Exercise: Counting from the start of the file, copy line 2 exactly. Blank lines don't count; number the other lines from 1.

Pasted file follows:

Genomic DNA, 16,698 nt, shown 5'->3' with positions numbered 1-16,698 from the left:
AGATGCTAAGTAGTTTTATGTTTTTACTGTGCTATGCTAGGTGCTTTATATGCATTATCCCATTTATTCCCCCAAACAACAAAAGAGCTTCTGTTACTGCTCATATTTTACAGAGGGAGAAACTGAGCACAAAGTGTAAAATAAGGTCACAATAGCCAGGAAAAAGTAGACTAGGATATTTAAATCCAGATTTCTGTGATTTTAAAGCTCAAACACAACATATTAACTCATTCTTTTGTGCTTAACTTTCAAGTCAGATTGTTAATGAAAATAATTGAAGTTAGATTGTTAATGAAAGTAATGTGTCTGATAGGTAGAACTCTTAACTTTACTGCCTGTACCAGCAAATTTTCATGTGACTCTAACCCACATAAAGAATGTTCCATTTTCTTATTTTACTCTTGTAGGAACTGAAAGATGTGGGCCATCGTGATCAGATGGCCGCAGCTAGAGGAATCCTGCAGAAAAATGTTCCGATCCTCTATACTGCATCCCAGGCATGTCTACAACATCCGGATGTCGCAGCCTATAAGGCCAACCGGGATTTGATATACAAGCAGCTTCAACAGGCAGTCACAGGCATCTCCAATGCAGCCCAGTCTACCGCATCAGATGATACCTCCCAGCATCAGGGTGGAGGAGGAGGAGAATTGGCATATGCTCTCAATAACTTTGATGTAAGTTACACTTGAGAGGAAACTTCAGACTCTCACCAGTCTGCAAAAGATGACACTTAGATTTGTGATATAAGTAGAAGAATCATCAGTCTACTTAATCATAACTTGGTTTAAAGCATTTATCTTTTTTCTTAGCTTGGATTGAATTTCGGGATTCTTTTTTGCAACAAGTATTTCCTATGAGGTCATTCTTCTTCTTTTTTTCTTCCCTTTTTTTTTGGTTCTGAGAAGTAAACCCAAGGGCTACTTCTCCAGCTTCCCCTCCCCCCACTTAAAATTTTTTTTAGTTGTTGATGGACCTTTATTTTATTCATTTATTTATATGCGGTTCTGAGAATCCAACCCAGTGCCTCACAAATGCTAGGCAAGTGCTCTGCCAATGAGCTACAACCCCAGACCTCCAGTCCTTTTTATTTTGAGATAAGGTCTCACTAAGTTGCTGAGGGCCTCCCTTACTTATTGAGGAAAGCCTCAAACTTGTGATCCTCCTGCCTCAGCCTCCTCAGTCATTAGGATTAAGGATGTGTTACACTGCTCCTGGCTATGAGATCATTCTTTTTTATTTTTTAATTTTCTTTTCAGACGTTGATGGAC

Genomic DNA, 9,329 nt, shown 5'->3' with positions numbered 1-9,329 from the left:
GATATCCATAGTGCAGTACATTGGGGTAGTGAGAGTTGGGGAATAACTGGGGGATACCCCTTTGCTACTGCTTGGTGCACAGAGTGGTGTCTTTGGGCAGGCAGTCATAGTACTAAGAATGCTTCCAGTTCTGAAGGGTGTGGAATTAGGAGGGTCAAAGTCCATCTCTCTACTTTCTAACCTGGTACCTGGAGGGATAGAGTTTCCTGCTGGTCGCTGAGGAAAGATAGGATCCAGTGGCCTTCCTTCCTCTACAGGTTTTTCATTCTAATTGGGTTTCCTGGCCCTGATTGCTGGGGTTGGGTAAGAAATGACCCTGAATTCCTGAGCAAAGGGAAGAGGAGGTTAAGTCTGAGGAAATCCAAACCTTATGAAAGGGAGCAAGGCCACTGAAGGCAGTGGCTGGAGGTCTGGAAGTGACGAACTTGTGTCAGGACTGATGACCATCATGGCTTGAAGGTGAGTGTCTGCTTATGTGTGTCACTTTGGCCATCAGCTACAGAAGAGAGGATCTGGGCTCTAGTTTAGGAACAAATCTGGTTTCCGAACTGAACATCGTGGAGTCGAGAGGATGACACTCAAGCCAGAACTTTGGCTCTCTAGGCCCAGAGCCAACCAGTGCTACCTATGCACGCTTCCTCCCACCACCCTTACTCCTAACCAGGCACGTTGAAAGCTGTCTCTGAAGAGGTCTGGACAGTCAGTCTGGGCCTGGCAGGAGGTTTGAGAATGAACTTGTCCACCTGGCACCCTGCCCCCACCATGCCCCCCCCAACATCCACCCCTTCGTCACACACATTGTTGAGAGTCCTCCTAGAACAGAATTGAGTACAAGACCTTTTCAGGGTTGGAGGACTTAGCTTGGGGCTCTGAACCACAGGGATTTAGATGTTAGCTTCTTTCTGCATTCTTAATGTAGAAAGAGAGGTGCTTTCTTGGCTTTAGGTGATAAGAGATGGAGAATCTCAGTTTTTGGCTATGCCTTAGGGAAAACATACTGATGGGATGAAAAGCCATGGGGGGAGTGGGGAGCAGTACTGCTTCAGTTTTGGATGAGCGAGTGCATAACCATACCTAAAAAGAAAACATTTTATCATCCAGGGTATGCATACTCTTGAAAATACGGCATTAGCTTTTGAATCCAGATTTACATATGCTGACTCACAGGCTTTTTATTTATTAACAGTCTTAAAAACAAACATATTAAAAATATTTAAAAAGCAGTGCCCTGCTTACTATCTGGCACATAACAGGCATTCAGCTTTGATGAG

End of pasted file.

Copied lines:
AGATGCTAAGTAGTTTTATGTTTTTACTGTGCTATGCTAGGTGCTTTATATGCATTATCCCATTTATTCCCCCAAACAACAAAAGAGCTTCTGTTACTGCTCATATTTTACAGAGGGAGAAACTGAGCACAAAGTGTAAAATAAGGTCACAATAGCCAGGAAAAAGTAGACTAGGATATTTAAATCCAGATTTCTGTGATTTTAAAGCTCAAACACAACATATTAACTCATTCTTTTGTGCTTAACTTTCAAGTCAGATTGTTAATGAAAATAATTGAAGTTAGATTGTTAATGAAAGTAATGTGTCTGATAGGTAGAACTCTTAACTTTACTGCCTGTACCAGCAAATTTTCATGTGACTCTAACCCACATAAAGAATGTTCCATTTTCTTATTTTACTCTTGTAGGAACTGAAAGATGTGGGCCATCGTGATCAGATGGCCGCAGCTAGAGGAATCCTGCAGAAAAATGTTCCGATCCTCTATACTGCATCCCAGGCATGTCTACAACATCCGGATGTCGCAGCCTATAAGGCCAACCGGGATTTGATATACAAGCAGCTTCAACAGGCAGTCACAGGCATCTCCAATGCAGCCCAGTCTACCGCATCAGATGATACCTCCCAGCATCAGGGTGGAGGAGGAGGAGAATTGGCATATGCTCTCAATAACTTTGATGTAAGTTACACTTGAGAGGAAACTTCAGACTCTCACCAGTCTGCAAAAGATGACACTTAGATTTGTGATATAAGTAGAAGAATCATCAGTCTACTTAATCATAACTTGGTTTAAAGCATTTATCTTTTTTCTTAGCTTGGATTGAATTTCGGGATTCTTTTTTGCAACAAGTATTTCCTATGAGGTCATTCTTCTTCTTTTTTTCTTCCCTTTTTTTTTGGTTCTGAGAAGTAAACCCAAGGGCTACTTCTCCAGCTTCCCCTCCCCCCACTTAAAATTTTTTTTAGTTGTTGATGGACCTTTATTTTATTCATTTATTTATATGCGGTTCTGAGAATCCAACCCAGTGCCTCACAAATGCTAGGCAAGTGCTCTGCCAATGAGCTACAACCCCAGACCTCCAGTCCTTTTTATTTTGAGATAAGGTCTCACTAAGTTGCTGAGGGCCTCCCTTACTTATTGAGGAAAGCCTCAAACTTGTGATCCTCCTGCCTCAGCCTCCTCAGTCATTAGGATTAAGGATGTGTTACACTGCTCCTGGCTATGAGATCATTCTTTTTTATTTTTTAATTTTCTTTTCAGACGTTGATGGAC